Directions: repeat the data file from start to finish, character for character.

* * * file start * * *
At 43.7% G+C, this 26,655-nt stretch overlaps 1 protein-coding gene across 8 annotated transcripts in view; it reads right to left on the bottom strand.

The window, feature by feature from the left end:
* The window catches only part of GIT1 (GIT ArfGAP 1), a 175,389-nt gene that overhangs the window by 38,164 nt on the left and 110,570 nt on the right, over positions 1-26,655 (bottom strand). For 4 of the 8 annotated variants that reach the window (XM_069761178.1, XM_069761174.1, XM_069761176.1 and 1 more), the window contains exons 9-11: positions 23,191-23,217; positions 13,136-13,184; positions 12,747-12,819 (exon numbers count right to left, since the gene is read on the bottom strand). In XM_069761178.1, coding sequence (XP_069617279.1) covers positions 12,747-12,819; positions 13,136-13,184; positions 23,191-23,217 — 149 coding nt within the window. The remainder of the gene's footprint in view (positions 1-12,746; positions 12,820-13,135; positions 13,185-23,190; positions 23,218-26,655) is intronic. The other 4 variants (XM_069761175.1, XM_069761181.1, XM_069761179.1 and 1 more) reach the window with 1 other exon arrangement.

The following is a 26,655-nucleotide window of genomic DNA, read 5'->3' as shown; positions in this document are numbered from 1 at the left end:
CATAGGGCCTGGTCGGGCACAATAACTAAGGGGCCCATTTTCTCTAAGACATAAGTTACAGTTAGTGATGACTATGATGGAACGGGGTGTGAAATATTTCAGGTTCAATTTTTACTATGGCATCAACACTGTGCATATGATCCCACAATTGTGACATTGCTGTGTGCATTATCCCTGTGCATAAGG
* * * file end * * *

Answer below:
At 43.7% G+C, this 26,655-nt stretch overlaps 1 protein-coding gene across 8 annotated transcripts in view; it reads right to left on the bottom strand.

The window, feature by feature from the left end:
* The window catches only part of GIT1 (GIT ArfGAP 1), a 175,389-nt gene that overhangs the window by 38,164 nt on the left and 110,570 nt on the right, over positions 1-26,655 (bottom strand). For 4 of the 8 annotated variants that reach the window (XM_069761178.1, XM_069761174.1, XM_069761176.1 and 1 more), the window contains exons 9-11: positions 23,191-23,217; positions 13,136-13,184; positions 12,747-12,819 (exon numbers count right to left, since the gene is read on the bottom strand). In XM_069761178.1, coding sequence (XP_069617279.1) covers positions 12,747-12,819; positions 13,136-13,184; positions 23,191-23,217 — 149 coding nt within the window. The remainder of the gene's footprint in view (positions 1-12,746; positions 12,820-13,135; positions 13,185-23,190; positions 23,218-26,655) is intronic. The other 4 variants (XM_069761175.1, XM_069761181.1, XM_069761179.1 and 1 more) reach the window with 1 other exon arrangement.

The following is a 26,655-nucleotide window of genomic DNA, read 5'->3' as shown; positions in this document are numbered from 1 at the left end:
CATAGGGCCTGGTCGGGCACAATAACTAAGGGGCCCATTTTCTCTAAGACATAAGTTACAGTTAGTGATGACTATGATGGAACGGGGTGTGAAATATTTCAGGTTCAATTTTTACTATGGCATCAACACTGTGCATATGATCCCACAATTGTGACATTGCTGTGTGCATTATCCCTGTGCATAAGG